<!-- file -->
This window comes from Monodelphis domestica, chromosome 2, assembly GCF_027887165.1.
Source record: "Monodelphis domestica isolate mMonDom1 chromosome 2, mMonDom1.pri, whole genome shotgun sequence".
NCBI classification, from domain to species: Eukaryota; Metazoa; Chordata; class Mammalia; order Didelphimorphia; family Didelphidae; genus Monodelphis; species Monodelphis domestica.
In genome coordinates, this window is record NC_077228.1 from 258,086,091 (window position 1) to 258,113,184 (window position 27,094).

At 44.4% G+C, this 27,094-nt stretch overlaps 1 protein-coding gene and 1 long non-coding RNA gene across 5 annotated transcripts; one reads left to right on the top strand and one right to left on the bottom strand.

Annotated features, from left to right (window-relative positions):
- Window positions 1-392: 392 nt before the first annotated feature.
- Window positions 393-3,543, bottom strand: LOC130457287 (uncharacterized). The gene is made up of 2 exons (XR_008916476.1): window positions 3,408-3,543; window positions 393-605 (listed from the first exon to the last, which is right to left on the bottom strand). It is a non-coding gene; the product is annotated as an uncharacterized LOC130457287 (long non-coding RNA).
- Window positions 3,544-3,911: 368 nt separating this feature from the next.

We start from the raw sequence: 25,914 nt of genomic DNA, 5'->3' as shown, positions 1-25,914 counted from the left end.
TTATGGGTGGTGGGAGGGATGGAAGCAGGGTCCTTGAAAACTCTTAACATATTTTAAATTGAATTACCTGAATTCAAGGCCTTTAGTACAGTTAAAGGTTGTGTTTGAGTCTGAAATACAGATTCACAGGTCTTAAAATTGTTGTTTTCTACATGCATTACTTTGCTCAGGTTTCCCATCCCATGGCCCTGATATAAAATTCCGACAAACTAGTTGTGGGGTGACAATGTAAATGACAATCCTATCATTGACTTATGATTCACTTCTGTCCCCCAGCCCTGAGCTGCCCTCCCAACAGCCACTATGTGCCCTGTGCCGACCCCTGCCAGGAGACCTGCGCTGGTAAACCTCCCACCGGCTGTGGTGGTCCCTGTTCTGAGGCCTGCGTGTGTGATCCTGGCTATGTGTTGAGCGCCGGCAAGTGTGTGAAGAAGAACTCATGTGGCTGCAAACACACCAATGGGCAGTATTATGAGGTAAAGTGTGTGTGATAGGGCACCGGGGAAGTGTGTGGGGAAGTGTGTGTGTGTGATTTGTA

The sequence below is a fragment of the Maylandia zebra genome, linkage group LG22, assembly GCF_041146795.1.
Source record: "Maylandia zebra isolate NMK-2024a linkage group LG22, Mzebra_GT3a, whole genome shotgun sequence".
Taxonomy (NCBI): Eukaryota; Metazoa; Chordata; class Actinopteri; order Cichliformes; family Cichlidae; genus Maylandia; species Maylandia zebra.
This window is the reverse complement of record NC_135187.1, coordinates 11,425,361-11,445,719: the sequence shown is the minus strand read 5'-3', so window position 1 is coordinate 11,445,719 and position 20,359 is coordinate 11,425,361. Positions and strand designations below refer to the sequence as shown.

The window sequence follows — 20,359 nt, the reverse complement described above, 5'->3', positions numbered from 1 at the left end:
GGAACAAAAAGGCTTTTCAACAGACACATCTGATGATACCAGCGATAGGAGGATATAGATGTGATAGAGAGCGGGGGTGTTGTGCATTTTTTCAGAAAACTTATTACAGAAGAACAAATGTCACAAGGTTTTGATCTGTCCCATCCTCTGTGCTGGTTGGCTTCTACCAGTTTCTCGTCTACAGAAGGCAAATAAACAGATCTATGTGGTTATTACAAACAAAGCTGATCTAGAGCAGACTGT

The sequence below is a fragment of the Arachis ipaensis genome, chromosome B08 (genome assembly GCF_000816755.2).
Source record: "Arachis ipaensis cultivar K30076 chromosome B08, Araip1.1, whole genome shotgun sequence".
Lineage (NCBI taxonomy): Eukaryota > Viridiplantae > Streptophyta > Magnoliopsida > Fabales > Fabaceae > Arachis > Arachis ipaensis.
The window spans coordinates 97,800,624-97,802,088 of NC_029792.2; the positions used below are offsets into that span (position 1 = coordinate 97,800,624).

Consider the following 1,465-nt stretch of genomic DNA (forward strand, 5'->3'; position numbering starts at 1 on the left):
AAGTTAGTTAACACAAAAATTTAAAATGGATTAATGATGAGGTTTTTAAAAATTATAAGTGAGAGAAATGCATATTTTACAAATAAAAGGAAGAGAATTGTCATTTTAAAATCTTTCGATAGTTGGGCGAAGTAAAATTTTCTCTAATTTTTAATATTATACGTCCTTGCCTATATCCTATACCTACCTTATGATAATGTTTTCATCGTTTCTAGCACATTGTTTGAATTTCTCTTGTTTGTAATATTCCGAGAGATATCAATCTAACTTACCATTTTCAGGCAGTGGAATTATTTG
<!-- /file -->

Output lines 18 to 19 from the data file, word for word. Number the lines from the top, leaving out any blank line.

The sequence below is a fragment of the Arachis ipaensis genome, chromosome B08 (genome assembly GCF_000816755.2).
Source record: "Arachis ipaensis cultivar K30076 chromosome B08, Araip1.1, whole genome shotgun sequence".